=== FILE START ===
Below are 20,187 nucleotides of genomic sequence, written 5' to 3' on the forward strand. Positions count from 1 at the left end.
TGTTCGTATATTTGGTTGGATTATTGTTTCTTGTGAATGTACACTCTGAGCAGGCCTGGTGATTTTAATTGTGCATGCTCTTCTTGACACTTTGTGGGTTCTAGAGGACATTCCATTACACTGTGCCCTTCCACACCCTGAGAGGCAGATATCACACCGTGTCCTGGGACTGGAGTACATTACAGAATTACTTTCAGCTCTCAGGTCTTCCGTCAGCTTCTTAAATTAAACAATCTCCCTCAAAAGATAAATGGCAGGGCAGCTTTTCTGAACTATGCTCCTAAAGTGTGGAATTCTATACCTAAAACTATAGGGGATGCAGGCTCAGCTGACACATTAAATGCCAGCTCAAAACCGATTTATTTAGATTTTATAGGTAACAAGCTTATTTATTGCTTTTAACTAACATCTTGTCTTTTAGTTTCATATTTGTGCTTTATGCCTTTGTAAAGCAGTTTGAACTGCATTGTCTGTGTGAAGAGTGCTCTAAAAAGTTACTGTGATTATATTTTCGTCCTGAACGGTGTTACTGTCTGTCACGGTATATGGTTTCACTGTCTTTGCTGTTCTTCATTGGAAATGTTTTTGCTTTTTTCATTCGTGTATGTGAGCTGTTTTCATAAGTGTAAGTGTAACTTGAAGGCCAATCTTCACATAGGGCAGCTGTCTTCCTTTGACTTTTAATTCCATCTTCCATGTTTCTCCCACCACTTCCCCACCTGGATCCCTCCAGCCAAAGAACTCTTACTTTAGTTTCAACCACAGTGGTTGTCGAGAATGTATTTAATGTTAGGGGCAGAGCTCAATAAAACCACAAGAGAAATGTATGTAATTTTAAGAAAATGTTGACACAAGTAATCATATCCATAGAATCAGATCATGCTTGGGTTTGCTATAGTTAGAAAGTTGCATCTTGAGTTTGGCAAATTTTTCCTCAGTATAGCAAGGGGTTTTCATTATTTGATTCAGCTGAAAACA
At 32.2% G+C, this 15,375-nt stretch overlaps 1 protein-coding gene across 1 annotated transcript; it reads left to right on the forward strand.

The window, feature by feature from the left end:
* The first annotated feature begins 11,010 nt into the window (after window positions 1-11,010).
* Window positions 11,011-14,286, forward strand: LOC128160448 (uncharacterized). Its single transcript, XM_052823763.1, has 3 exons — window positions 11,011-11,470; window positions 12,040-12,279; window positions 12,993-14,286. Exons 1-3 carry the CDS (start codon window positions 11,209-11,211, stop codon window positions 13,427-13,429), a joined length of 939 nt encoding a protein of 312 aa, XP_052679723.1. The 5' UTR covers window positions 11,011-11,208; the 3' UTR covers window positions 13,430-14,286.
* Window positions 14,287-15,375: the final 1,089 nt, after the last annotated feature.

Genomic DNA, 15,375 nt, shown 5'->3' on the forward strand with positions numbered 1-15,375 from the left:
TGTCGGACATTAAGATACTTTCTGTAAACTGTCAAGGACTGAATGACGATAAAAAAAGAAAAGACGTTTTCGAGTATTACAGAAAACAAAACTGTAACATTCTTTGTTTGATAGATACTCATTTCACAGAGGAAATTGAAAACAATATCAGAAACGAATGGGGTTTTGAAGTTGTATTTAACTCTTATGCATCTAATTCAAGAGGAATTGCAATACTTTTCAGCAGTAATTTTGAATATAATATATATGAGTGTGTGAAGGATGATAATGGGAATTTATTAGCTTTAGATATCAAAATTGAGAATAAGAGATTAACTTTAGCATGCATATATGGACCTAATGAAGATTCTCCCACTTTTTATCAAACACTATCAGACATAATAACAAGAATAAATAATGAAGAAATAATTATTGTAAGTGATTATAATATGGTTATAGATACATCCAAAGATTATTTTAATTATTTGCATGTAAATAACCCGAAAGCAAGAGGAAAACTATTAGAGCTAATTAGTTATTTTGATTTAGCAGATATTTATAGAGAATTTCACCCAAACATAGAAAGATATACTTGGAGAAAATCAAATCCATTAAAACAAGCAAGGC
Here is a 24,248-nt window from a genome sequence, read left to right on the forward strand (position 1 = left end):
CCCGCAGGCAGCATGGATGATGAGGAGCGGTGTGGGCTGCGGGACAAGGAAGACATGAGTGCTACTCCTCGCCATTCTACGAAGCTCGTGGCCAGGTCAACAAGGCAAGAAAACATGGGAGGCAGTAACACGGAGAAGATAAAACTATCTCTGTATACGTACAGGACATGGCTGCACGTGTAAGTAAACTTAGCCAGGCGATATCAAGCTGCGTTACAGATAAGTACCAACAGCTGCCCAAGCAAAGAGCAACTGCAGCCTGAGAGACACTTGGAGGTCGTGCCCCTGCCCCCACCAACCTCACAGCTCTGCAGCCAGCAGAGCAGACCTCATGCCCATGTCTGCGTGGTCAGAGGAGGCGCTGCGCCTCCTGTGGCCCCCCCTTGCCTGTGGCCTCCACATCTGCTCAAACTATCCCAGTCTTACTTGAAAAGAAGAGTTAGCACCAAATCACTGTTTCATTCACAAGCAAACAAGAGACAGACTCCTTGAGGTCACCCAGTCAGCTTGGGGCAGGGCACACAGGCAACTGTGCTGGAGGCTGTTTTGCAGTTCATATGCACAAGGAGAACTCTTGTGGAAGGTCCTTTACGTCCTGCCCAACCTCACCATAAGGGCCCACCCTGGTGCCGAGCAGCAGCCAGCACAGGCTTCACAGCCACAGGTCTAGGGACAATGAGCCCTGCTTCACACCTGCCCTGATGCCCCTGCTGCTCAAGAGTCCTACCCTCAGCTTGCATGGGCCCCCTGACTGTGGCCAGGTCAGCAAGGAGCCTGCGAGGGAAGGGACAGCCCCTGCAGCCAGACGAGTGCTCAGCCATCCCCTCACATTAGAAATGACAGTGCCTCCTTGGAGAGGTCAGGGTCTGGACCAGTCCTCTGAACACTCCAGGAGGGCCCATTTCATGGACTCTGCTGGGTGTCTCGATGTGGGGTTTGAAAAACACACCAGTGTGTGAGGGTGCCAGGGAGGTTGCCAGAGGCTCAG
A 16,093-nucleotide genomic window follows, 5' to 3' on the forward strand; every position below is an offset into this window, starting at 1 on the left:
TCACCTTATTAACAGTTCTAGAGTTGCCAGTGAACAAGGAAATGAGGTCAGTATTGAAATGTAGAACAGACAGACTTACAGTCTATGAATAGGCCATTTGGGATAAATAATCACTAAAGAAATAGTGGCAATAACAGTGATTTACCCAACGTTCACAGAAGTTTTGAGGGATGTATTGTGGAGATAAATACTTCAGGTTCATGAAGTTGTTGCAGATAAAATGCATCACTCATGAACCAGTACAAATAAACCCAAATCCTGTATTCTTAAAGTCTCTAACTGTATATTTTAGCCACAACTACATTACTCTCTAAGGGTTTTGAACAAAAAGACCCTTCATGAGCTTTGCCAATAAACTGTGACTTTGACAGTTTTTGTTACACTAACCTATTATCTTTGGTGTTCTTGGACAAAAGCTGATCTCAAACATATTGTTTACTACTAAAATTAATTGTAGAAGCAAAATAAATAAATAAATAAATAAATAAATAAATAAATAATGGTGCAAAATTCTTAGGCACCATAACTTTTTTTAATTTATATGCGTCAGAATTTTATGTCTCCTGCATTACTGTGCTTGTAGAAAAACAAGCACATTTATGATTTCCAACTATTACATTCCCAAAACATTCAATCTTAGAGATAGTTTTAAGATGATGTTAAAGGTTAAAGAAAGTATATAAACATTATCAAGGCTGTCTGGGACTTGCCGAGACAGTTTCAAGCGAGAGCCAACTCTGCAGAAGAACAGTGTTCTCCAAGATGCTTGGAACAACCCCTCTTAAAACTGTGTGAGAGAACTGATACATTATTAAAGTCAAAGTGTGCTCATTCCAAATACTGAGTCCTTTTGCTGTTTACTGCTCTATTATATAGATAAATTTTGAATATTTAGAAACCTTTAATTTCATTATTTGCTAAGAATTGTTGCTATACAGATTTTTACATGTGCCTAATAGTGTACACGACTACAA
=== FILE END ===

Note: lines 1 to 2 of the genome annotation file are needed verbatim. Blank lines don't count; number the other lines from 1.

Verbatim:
Below are 20,187 nucleotides of genomic sequence, written 5' to 3' on the forward strand. Positions count from 1 at the left end.
TGTTCGTATATTTGGTTGGATTATTGTTTCTTGTGAATGTACACTCTGAGCAGGCCTGGTGATTTTAATTGTGCATGCTCTTCTTGACACTTTGTGGGTTCTAGAGGACATTCCATTACACTGTGCCCTTCCACACCCTGAGAGGCAGATATCACACCGTGTCCTGGGACTGGAGTACATTACAGAATTACTTTCAGCTCTCAGGTCTTCCGTCAGCTTCTTAAATTAAACAATCTCCCTCAAAAGATAAATGGCAGGGCAGCTTTTCTGAACTATGCTCCTAAAGTGTGGAATTCTATACCTAAAACTATAGGGGATGCAGGCTCAGCTGACACATTAAATGCCAGCTCAAAACCGATTTATTTAGATTTTATAGGTAACAAGCTTATTTATTGCTTTTAACTAACATCTTGTCTTTTAGTTTCATATTTGTGCTTTATGCCTTTGTAAAGCAGTTTGAACTGCATTGTCTGTGTGAAGAGTGCTCTAAAAAGTTACTGTGATTATATTTTCGTCCTGAACGGTGTTACTGTCTGTCACGGTATATGGTTTCACTGTCTTTGCTGTTCTTCATTGGAAATGTTTTTGCTTTTTTCATTCGTGTATGTGAGCTGTTTTCATAAGTGTAAGTGTAACTTGAAGGCCAATCTTCACATAGGGCAGCTGTCTTCCTTTGACTTTTAATTCCATCTTCCATGTTTCTCCCACCACTTCCCCACCTGGATCCCTCCAGCCAAAGAACTCTTACTTTAGTTTCAACCACAGTGGTTGTCGAGAATGTATTTAATGTTAGGGGCAGAGCTCAATAAAACCACAAGAGAAATGTATGTAATTTTAAGAAAATGTTGACACAAGTAATCATATCCATAGAATCAGATCATGCTTGGGTTTGCTATAGTTAGAAAGTTGCATCTTGAGTTTGGCAAATTTTTCCTCAGTATAGCAAGGGGTTTTCATTATTTGATTCAGCTGAAAACA